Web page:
In the 15th century, on the orders of Shiravanshah Khalilulah I, a majestic minaret was erected to the mosque. Its height is 18 m. Under the stalactite arch supporting the honorary balcony of the minaret intended for muezzin, there is an inscription in the handwriting "nachs" encircling the minaret from above: "The house of God is revived by one who believes in God, performs ablutions and worships every day and is not afraid of anyone but God. The great sultan Khalilullah I is one of such persons, h.841 (m.1437). However, the old building of the Juma Mosque gradually fell into disrepair. In the late 19th and early 20th century, the famous Baku merchant Haji Sheikhali Dadashev decided to rebuild this mosque. On the site of the old mosque building, a magnificent building with a richly patterned portal (chapter) is being erected. The inscription was engraved on the portal: "In the name of Allah, this mosque was founded by Sheikh Ali Bakuvi, and was built by master Farzund ibn Najaf Badikubali." The mosque is an asymmetric hexagonal building. His minaret is considered one of Shirvan's finest minarets. The inscriptions on the old mosque building (XI-XII centuries) were later engraved on the body of the minaret. One of these stone inscriptions is a decree of the Sultan, and the other is a state message informing of tax cuts for the Shiite population of Baku.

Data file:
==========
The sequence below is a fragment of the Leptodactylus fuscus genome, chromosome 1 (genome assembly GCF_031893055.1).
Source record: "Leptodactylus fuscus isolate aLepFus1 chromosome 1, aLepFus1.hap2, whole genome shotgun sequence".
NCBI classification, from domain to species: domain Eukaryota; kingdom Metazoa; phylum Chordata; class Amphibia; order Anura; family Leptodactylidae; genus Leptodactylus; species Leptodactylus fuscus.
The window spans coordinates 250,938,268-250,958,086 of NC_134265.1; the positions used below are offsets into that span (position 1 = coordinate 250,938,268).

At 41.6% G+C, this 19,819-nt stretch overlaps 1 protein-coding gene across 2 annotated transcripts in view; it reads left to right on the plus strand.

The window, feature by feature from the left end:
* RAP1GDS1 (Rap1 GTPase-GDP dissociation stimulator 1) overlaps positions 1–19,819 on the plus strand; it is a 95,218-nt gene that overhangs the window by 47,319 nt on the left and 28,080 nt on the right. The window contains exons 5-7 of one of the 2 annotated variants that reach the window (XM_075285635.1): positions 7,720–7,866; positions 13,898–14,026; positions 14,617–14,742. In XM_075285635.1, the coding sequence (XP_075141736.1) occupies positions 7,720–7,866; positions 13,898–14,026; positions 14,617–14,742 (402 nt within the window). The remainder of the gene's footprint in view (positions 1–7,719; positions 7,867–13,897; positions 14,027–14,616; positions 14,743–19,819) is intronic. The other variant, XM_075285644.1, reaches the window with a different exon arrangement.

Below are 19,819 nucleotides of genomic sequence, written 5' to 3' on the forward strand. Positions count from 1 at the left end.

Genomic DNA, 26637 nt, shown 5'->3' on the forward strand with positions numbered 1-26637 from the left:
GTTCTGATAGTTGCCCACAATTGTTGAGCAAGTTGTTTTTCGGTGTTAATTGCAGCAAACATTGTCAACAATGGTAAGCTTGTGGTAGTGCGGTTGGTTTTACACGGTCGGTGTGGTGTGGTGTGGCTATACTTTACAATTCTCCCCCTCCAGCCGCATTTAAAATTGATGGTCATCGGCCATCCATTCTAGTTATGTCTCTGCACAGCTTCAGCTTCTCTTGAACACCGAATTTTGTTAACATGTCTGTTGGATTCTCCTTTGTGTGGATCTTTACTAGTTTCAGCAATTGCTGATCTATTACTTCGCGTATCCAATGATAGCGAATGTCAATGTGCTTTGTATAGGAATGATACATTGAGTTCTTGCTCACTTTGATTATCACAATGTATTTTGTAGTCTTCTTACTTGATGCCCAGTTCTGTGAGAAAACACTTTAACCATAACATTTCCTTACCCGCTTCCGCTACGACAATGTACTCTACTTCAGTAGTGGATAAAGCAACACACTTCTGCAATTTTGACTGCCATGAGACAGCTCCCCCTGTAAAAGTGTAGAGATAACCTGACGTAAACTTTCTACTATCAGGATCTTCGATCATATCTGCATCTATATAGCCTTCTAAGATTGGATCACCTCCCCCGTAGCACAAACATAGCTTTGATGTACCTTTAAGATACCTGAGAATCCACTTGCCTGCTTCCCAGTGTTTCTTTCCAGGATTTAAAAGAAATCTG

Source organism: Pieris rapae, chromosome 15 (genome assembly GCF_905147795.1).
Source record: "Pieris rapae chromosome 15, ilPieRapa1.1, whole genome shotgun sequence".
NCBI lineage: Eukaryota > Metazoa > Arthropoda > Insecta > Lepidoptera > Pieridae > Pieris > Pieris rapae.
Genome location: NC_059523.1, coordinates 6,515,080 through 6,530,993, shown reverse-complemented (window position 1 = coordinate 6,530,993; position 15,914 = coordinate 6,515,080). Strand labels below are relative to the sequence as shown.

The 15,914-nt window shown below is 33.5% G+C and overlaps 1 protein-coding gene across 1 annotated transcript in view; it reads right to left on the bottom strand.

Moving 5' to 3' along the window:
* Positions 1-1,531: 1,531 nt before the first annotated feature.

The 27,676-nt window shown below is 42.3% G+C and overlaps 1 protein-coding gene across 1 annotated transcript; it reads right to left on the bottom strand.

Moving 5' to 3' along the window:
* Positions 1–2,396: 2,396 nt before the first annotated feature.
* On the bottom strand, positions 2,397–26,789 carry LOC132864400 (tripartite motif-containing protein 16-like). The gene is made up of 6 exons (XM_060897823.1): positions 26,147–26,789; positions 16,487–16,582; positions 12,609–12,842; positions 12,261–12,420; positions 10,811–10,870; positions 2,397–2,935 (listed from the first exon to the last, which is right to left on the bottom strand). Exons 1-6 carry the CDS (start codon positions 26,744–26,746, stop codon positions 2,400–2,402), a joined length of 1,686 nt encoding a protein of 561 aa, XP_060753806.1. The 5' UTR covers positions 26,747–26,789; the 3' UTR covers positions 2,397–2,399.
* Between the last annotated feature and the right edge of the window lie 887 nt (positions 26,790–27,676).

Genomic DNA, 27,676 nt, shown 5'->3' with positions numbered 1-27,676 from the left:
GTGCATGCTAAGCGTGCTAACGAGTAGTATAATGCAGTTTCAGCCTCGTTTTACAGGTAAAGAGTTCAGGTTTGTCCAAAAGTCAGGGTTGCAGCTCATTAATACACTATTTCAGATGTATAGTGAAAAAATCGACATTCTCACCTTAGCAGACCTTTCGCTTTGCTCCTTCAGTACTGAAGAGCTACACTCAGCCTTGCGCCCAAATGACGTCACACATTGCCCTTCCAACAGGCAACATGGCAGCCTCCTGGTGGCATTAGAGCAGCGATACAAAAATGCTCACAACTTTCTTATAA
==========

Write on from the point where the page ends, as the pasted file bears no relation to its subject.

Mosque school. 17th century
The first mosque school was opened in 859 in Morocco. Since the 10th century, Azerbaijani scholars have turned to the Nizamiya madrasah in Baghdad, which is considered one of the largest cities in the East for education. From the XI century begins the period of the historical prosperity of Azerbaijan. The economic and political situation in the country improved, science and culture flourished. Madrasas began to operate in cities such as Shemakhi, Baku, Ganja, Nakhchivan, Tabriz, Ardabil, etc. Geniuses such as Abul Ula Ganjavi, Falaki Shirwani, Hagani Shirwani, Mahsati Ganjavi, Nizami Ganjavi also studied in such madrasas.
Mosque schools taught Arabic, Persian and grammar, logic, fiqh (Islamic law), mathematics, calligraphy, history and literature. Larger madrasas taught Greek philosophy, astrology, natural history, geometry, medicine, chemistry and other sciences. The teachers were called "mudarris," and the students were called "danyshmand." Mudarris held great respect among the public as he was wise, religious, moral, ponderous, married and noble.
One of such religious and educational places of the Middle Ages on the territory of the city is a monument to a mosque school on A. Zeinalli.Three rooms of the building are shaped as small cells that are not connected to each other. The large room has a wide stone aisle, which was probably used as the front door. Despite the fact that there is a flat roofing from abroad, the exit of all the rooms inside is ideal. There are no windows, the light inside fell from the doors. A ventilation system leading to the street was installed on the roof of the corner room.
At the entrance to the mosque there is an inscription. In the inscription: "The great and sublime God, he is merciful and forgives you all your sins - he said:" It is true that temples belong to God, so do not equate anyone with God. The prophet said: "Whoever builds a mosque the size of a bird cage, Allah will build a house for him and his children in Paradise, and peace for him and his children. Life is very short and spend it on worship... " 'is written.